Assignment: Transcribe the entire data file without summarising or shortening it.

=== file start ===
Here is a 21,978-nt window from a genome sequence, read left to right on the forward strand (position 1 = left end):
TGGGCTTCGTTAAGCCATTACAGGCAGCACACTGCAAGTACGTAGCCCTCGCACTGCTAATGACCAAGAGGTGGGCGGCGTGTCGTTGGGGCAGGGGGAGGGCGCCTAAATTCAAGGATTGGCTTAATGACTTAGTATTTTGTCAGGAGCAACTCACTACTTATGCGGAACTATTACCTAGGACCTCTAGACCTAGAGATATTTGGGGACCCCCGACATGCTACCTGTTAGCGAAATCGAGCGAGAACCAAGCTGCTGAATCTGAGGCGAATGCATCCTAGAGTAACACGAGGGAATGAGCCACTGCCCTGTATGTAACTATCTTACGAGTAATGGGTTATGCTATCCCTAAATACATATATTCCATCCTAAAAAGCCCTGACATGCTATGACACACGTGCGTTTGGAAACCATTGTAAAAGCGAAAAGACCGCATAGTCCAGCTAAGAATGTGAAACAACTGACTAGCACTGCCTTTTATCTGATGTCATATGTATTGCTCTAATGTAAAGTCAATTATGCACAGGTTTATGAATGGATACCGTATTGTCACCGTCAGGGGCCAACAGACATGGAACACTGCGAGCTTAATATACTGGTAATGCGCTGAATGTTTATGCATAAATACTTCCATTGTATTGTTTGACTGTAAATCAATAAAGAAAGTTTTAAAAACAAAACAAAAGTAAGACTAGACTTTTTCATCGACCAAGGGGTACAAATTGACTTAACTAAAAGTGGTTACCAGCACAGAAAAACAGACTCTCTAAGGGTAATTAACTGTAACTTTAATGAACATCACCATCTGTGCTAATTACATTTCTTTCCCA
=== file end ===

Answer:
Here is a 21,978-nt window from a genome sequence, read left to right on the forward strand (position 1 = left end):
TGGGCTTCGTTAAGCCATTACAGGCAGCACACTGCAAGTACGTAGCCCTCGCACTGCTAATGACCAAGAGGTGGGCGGCGTGTCGTTGGGGCAGGGGGAGGGCGCCTAAATTCAAGGATTGGCTTAATGACTTAGTATTTTGTCAGGAGCAACTCACTACTTATGCGGAACTATTACCTAGGACCTCTAGACCTAGAGATATTTGGGGACCCCCGACATGCTACCTGTTAGCGAAATCGAGCGAGAACCAAGCTGCTGAATCTGAGGCGAATGCATCCTAGAGTAACACGAGGGAATGAGCCACTGCCCTGTATGTAACTATCTTACGAGTAATGGGTTATGCTATCCCTAAATACATATATTCCATCCTAAAAAGCCCTGACATGCTATGACACACGTGCGTTTGGAAACCATTGTAAAAGCGAAAAGACCGCATAGTCCAGCTAAGAATGTGAAACAACTGACTAGCACTGCCTTTTATCTGATGTCATATGTATTGCTCTAATGTAAAGTCAATTATGCACAGGTTTATGAATGGATACCGTATTGTCACCGTCAGGGGCCAACAGACATGGAACACTGCGAGCTTAATATACTGGTAATGCGCTGAATGTTTATGCATAAATACTTCCATTGTATTGTTTGACTGTAAATCAATAAAGAAAGTTTTAAAAACAAAACAAAAGTAAGACTAGACTTTTTCATCGACCAAGGGGTACAAATTGACTTAACTAAAAGTGGTTACCAGCACAGAAAAACAGACTCTCTAAGGGTAATTAACTGTAACTTTAATGAACATCACCATCTGTGCTAATTACATTTCTTTCCCA